Two Holiday Gifts from 3DS

By Kate
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Tis the season to be jolly, so to help you with your jolliness, we’d like to offer you not one, but TWO holiday gifts!  Sorry, no Ginzu knives with that.

The first gift is a CATIA 2011 wall calendar featuring industrial designers and their designs.  Please sign up quickly to be sure you’ll get one.   Just click on the banner and fill out a tiny form.

The second gift is 12 minutes of the film The Iceberg Project.  I went to the premier the other night and videod some reactions.  Here’s what a producer and American Girl Scouts leader had to say:

YouTube Preview Image

If you’d like the exclusive 12-minutes, please leave a comment in this blogpost asking for it.

On behalf of the 3D Perspectives community and all of 3DS, I wish you a holiday season filled with scents of cinammon and fresh-baked chocolate chip cookies!

Ho ho ho,


Professor Plum with the Wrench? Abaqus FEA Knows

By Tim
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No, it’s not the famous game “Clue”. It’s the use of realistic simulation to perform forensic studies of skull fracture.

While, for the average person it is a bit gruesome to think about, medical examiners and police investigators are often faced with the need to determine how and why skull fractures occur.

Was the head injury caused by an accident or was the injury caused with the intent to murder the victim?

Researchers at the Institute of Forensic Medicine at the University of Copenhagen, in cooperation with the Technical University of Denmark (DTU), are using using technology from Simpleware (a SIMULIA partner) to transfer CT-scan data into SIMULIA’s Abaqus FEA software.  This allows them to gain a deeper understanding of the mechanics and forces that cause severe skull injuries.

While the researchers consider their current studies as preliminary, these represent a critical step on the path to developing a general tool for supporting medical examiners with easy, achievable and accurate numerical simulation to support their judgment regarding the cause of death.

To get more details, check out the complete case study in the latest issue of INSIGHTS magazine  here.

Are you as surprised as I am that Abaqus FEA software (traditionally used to study the performance of mechanical systems in cars and airplanes) is being used in forensic head injury research?


SIM-Drive’s Business Model for EVs

By Kate
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“A corporation is a wealth-creating entity.
As such, naturally
It will aim to increase sales
And make a profit.
And yet
Even the most booming sales
And soaring profits
Will not win society’s respect.
For a company is judged
Not by the scale of its earnings
But by what it does with them.
How much well-being has
Its wealth created?”

–Soichiro Fukutake, Think Forward Moving Ahead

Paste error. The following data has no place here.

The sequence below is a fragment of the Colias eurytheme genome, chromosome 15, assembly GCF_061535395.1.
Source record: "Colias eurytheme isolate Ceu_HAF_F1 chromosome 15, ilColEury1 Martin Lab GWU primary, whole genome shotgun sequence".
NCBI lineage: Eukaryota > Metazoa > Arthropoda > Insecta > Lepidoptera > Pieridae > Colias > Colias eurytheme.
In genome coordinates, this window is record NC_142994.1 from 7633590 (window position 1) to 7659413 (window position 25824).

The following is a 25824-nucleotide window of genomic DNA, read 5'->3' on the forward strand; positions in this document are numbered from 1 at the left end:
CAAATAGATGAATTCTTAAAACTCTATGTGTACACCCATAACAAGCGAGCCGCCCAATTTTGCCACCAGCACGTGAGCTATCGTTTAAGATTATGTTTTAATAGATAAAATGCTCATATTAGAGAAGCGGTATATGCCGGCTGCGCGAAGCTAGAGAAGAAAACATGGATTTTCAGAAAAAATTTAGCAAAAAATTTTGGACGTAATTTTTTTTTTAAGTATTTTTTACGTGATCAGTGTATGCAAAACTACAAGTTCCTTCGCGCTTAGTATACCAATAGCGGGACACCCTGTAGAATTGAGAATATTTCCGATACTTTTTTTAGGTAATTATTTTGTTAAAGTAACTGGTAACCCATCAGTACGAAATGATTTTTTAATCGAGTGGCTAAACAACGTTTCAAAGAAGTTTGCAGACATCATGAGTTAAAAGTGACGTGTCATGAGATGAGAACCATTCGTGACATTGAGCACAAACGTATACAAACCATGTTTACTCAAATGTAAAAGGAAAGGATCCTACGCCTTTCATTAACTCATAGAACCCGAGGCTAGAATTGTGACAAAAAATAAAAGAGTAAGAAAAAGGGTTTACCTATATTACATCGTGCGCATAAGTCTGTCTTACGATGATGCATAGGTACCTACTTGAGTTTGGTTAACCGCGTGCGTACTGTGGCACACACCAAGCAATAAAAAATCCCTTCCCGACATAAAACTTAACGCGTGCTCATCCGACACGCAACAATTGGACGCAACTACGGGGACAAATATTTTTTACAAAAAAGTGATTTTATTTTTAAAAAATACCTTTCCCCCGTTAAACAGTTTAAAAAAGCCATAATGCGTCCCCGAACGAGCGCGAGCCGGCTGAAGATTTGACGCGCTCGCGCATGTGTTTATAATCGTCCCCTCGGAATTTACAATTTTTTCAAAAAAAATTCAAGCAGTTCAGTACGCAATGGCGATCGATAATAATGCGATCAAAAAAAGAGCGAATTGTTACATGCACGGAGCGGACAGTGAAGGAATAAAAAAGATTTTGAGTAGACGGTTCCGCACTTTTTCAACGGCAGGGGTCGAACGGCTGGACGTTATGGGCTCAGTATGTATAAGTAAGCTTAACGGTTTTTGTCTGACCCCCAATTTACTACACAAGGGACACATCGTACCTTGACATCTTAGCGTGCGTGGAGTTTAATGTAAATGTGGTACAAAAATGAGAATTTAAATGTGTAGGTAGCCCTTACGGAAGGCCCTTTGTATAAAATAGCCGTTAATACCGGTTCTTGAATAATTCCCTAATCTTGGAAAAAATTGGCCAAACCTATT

One company that has earned my respect is SIM-Drive.  I heard SIM-Drive’s President and CEO Dr. Shimizu speak at the Open Source eCar Conference a few weeks back.  He reminded me of a wise professor or enlightened monk.  So soft spoken, yet each concept shared was a jewel. 

If there’s a forerunner to the Electric Vehicle (EV) movement, Dr. Shimizu is it.  SIM-Drive is onto their 11th EV, so r-e-s-p-e-c-t for their commitment to making our sustainable transportation dreams real and viable. 

Yet perhaps what’s more interesting is their business model. (Please eject traditional business models from your mind now.) 

SIM-Drive’s mission and business model answer the same question:  “How to spread EV technology?”  But let me back peddle a little before I share the answer. 

Dr. Shimizu said that EV technology will never become widespread until it performs well.  These are the three key points:

  • Acceleration
  • Space inside the vehicle
  • Comfort

Searching for the right magic-three formula has been SIM-Drive’s mission for 30 years.  And they do not want to discover it alone!  Thus their business model, effective January 2010:

  1. A company, government or individual can pay SIM-Drive 200K€ to join their R&D team for 1 year.  Note that 1 year = 1 different EV project.  For the 2010 project year, 32 companies and 2 local governments ‘joined.’  SIM-Drive hopes to increase the numbers by 30 each year.
  2. SIM-Drive teaches you all they’ve learned about EVs.  Then you can take this knowledge and technology back to your company. Naturally during the process of making the EV prototype, you share your knowledge and experience.  Kind of an EV masters program.  
  3. The money contributed goes towards making the new prototype. 
  4. SIM-Drive benefits from new information, international friends, and the spread of technology.  Companies wishing to thereafter use SIM-Drive’s technology pay a small royalty fee.  
  5. Next phase: sharing manufacturing knowledge.

Dr. Shimizu explains on the SIM-Drive website:

“The purpose of our company is not to manufacture electric vehicles ourselves, but to provide the highest level of electric vehicle technology and information, at the lowest cost, to all those involved with electric vehicles.”

What I like about this is it’s not egotistical.  Sure, SIM-Drive gains knowledge, friends and royalties.  But their spirit and mission are far from the common ‘I want to take over the world’ approach. I don’t know of a more open business model in the automotive industry. 

What do you think about this?  An answer to our augmenting transportation challenges? 


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